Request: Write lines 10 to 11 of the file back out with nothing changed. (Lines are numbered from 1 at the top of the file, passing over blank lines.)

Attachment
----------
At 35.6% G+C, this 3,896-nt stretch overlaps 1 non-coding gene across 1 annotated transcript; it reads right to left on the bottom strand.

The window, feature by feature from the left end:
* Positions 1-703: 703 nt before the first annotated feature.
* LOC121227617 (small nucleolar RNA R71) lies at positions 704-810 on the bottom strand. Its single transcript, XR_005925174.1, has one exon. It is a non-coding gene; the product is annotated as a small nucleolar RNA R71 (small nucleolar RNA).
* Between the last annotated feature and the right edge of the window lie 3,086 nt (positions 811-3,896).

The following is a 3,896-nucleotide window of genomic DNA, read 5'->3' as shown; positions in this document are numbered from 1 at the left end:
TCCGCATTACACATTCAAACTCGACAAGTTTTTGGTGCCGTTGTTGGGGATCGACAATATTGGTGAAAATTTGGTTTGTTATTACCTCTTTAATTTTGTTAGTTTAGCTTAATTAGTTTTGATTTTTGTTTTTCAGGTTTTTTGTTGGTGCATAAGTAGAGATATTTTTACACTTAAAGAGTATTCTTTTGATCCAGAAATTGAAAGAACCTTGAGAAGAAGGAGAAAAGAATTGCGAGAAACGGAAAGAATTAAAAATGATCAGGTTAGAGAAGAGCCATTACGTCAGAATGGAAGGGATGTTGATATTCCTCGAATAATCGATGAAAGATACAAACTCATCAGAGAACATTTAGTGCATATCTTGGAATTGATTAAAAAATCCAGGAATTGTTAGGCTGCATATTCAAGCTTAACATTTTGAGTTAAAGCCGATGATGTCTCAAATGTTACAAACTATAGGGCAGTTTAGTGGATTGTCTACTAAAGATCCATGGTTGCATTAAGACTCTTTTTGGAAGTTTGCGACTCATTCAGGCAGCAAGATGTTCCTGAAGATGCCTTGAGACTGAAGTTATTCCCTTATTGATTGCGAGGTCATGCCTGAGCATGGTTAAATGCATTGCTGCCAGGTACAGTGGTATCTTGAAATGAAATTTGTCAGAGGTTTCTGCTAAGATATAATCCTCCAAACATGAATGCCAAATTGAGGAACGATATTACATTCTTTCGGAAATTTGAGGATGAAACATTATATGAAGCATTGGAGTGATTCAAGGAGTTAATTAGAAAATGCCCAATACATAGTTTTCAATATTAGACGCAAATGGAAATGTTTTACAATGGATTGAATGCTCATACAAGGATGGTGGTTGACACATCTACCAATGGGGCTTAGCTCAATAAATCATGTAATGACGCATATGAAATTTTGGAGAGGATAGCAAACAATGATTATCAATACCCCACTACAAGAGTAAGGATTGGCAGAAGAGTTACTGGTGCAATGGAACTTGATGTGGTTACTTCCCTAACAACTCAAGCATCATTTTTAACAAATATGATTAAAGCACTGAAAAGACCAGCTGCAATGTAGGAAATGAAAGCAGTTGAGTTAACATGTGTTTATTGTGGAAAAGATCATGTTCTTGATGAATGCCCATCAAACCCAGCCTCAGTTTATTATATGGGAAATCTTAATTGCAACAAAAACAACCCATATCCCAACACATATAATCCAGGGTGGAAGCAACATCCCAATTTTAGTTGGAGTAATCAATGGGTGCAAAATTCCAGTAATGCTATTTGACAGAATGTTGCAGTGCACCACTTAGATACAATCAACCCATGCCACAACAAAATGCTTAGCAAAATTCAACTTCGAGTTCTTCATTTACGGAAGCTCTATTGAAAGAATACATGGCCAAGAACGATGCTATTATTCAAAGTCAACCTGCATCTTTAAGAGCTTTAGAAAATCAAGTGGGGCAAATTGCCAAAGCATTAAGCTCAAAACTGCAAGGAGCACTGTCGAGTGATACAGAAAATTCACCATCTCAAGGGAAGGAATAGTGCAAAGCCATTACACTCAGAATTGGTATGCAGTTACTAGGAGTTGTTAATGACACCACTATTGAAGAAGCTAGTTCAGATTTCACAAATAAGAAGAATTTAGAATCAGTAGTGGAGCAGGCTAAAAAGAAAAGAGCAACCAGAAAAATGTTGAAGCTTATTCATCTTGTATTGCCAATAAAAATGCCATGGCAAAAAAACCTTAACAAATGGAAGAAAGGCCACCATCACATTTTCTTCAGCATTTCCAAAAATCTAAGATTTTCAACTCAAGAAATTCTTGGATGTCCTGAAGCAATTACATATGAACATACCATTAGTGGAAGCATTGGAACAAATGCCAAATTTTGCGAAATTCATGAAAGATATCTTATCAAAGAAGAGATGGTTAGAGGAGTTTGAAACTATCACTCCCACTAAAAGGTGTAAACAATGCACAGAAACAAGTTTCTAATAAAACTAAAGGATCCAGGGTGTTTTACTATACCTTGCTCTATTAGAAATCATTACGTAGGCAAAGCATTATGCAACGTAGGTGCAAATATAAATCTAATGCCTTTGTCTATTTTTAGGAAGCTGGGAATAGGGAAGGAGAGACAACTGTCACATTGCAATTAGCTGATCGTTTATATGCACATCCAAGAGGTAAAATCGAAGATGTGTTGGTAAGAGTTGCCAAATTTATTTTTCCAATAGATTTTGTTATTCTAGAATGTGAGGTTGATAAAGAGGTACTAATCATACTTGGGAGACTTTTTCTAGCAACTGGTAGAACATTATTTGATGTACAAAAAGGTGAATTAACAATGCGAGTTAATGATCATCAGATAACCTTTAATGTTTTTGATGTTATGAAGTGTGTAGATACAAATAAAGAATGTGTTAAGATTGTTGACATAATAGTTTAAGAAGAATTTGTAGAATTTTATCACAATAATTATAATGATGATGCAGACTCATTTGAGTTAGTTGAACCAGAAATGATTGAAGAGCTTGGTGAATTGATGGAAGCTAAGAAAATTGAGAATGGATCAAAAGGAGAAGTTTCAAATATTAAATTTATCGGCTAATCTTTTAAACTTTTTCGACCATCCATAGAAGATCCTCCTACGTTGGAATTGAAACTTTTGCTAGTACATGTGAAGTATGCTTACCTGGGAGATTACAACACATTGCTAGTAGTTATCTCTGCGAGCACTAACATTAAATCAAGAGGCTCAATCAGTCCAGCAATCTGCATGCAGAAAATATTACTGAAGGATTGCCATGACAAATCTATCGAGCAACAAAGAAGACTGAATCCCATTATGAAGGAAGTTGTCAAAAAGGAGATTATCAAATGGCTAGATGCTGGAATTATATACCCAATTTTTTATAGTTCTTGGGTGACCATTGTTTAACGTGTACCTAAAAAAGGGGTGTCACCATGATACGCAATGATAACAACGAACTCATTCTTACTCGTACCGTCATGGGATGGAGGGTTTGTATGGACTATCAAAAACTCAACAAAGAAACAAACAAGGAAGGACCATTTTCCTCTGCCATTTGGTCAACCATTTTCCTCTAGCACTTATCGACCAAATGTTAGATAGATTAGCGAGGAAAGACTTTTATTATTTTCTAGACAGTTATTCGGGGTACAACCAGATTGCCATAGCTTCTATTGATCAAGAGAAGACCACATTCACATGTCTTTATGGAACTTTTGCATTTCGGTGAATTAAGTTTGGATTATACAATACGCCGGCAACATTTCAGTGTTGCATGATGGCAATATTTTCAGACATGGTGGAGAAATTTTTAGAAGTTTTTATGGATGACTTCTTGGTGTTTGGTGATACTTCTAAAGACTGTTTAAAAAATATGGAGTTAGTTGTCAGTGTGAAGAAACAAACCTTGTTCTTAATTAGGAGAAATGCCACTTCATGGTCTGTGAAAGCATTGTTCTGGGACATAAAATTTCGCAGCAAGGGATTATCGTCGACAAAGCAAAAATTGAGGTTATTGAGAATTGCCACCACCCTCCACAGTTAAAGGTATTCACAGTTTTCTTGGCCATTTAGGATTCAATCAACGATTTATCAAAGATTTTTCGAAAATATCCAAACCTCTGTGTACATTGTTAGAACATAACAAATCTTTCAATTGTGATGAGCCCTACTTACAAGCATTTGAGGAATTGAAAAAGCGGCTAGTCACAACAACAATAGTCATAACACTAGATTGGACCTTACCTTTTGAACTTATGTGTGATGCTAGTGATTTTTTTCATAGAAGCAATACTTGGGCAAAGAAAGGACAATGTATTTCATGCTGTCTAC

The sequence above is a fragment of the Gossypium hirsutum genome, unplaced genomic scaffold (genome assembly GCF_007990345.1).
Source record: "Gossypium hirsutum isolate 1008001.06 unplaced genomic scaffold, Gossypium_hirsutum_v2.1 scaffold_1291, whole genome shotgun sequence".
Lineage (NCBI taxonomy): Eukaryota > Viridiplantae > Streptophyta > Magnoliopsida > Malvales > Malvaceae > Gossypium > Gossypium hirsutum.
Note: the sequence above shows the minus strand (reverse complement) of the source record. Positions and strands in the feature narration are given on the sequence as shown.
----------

Lineage (NCBI taxonomy): Eukaryota > Viridiplantae > Streptophyta > Magnoliopsida > Malvales > Malvaceae > Gossypium > Gossypium hirsutum.
Note: the sequence above shows the minus strand (reverse complement) of the source record. Positions and strands in the feature narration are given on the sequence as shown.